|by Connie Sultana, LCCE, CD(DONA), BDTCD(DONA)|
I am hoping you will add ideas to this so that we are able to offer doulas as comprehensive as possible preparation for providing virtual support when in-person support is absolutely not an option.
In Northern California, USA, most hospitals allow 1 support person. No hospitals that I am aware of are currently allowing 2. Birthing people are being forced to choose, and most choose their partner. But several mothers remain open to the idea of receiving support virtually from their doulas. Many doulas have pivoted their work to include this service. Websites have been updated. Pages have been created. Contracts have been re-written. Doulas are being paid for virtual support.
With these doulas in mind, I have written some practical tips. You may recognize your own ideas in them! They are from my brain and personal experience, as well as some of the best doulas and childbirth educators I know.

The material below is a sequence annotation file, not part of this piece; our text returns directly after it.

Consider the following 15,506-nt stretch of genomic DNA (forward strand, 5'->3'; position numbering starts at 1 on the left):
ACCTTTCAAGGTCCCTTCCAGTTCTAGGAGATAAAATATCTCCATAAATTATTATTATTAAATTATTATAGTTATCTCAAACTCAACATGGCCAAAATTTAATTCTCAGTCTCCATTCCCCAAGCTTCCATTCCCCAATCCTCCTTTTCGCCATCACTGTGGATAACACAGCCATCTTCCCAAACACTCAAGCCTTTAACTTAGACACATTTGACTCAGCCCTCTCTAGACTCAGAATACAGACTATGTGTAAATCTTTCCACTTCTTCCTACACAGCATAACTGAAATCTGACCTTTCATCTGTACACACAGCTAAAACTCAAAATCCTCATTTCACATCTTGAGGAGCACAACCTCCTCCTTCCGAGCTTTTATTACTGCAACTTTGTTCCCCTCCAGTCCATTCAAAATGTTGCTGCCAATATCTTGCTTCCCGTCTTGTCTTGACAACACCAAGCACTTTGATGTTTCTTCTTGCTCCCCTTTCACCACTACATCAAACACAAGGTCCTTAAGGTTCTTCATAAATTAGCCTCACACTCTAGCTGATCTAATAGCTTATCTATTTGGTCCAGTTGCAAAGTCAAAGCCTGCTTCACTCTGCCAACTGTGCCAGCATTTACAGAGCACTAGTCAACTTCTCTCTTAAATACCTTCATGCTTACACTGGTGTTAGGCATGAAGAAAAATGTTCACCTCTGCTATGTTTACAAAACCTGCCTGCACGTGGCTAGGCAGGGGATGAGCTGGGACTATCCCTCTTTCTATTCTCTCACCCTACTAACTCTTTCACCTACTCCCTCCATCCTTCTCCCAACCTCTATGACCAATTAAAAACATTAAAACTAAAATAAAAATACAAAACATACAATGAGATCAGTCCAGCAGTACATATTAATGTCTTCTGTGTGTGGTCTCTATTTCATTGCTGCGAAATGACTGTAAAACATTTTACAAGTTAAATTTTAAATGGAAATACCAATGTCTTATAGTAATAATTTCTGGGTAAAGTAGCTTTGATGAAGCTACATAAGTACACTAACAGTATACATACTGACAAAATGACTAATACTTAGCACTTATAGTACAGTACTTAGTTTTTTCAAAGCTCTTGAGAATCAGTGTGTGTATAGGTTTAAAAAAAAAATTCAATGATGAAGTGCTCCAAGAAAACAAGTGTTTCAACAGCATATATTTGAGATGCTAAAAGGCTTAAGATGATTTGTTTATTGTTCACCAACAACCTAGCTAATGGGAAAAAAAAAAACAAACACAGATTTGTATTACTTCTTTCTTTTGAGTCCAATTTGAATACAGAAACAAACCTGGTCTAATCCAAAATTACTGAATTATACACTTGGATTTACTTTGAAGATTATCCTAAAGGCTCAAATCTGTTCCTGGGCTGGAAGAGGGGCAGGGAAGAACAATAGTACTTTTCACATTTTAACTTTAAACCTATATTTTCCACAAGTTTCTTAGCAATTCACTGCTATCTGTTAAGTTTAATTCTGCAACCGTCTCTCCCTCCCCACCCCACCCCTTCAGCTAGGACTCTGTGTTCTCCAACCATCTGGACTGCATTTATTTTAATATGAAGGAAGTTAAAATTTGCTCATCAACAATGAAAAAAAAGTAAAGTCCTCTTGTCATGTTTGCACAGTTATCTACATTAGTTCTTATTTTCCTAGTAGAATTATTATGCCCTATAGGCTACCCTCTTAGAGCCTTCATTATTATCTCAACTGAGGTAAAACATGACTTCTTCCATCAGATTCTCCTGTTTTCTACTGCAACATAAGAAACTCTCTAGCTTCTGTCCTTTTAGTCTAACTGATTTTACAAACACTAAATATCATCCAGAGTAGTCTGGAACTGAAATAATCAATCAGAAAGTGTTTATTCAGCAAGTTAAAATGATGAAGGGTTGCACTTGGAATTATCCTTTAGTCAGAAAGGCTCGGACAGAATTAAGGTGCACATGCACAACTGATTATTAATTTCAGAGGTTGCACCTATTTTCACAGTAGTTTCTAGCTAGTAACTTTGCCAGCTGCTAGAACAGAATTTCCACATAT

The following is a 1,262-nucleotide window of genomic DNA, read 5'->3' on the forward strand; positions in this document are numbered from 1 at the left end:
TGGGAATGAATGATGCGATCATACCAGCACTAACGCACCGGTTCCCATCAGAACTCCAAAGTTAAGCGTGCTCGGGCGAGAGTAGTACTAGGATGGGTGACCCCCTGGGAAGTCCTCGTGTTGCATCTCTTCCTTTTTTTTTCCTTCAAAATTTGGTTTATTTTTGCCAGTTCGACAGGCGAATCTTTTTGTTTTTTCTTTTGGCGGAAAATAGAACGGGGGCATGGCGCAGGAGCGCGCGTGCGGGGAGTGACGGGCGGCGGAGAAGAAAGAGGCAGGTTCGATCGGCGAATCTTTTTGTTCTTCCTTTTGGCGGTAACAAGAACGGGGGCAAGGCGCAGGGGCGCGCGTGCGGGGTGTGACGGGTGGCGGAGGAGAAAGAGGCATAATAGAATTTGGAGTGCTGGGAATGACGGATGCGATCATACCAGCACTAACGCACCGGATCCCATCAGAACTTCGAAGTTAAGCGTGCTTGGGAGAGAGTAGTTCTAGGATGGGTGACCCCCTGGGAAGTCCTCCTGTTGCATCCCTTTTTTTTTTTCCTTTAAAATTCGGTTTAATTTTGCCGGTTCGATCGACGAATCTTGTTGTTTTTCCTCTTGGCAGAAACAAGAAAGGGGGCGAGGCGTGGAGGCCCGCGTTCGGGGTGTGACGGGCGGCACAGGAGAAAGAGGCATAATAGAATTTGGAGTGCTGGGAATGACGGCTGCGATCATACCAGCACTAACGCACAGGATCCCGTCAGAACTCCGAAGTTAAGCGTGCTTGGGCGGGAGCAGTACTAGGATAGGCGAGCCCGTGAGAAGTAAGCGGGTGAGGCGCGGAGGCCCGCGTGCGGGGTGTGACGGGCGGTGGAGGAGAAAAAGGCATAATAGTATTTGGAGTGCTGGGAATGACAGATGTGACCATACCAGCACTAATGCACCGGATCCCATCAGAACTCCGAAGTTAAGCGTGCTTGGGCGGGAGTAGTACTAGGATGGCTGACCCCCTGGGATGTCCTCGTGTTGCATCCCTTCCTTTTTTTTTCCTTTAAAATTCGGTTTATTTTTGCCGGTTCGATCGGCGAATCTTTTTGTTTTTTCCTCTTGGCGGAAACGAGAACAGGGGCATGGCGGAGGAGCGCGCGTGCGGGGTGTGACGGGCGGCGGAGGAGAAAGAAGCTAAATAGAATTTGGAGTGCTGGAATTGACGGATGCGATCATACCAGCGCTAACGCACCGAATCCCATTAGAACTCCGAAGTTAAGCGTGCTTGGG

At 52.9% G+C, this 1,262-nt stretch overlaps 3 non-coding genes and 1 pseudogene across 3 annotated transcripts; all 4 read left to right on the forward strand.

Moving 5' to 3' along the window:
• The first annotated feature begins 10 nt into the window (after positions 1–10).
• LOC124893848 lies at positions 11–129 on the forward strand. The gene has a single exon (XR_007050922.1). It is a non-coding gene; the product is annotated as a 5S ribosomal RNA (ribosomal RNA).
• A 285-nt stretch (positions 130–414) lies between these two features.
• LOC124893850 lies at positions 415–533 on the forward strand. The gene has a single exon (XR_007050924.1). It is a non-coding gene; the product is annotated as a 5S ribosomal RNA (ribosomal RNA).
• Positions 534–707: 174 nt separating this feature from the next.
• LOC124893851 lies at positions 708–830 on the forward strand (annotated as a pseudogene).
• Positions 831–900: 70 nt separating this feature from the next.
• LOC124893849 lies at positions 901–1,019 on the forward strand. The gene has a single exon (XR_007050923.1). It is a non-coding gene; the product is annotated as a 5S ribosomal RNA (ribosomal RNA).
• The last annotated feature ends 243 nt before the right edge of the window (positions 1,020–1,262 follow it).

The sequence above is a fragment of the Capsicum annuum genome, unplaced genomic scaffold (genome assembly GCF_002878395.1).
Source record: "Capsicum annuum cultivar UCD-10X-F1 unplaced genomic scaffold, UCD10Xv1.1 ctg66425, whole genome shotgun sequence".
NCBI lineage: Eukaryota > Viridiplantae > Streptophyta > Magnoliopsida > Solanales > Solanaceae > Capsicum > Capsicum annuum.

When Doulas Must Provide Support at a DistanceIn a virtual platform, almost everything a doula offers can still be provided:
helping to find a comfortable position
providing reminders about rest and hydration
providing guidance, relaxation and coping skills
helping to answer questions
helping to formulate questions for care providers
guiding the partner through hands-on bodywork that cannot be provided from afar
After choosing a format to use like Zoom or even FaceTime, it’s a good idea to walk your client through a session of doing it in advance of the actual Labor Day. If you are using Zoom, you might consider accumulating a collection of videos of positions and comfort measures that you would like partners to learn to do in advance. You may have to make some of these short videos yourself in advance. At 2 a.m. you may not want to wake your daughter so you can demonstrate the double-hip squeeze!You can collect from online sources. During the course of labor these videos can be dropped into the chat box on Zoom. When providing labor support at the hospital virtually, it is a good idea to check in in advance on what the Wi-Fi connection will be.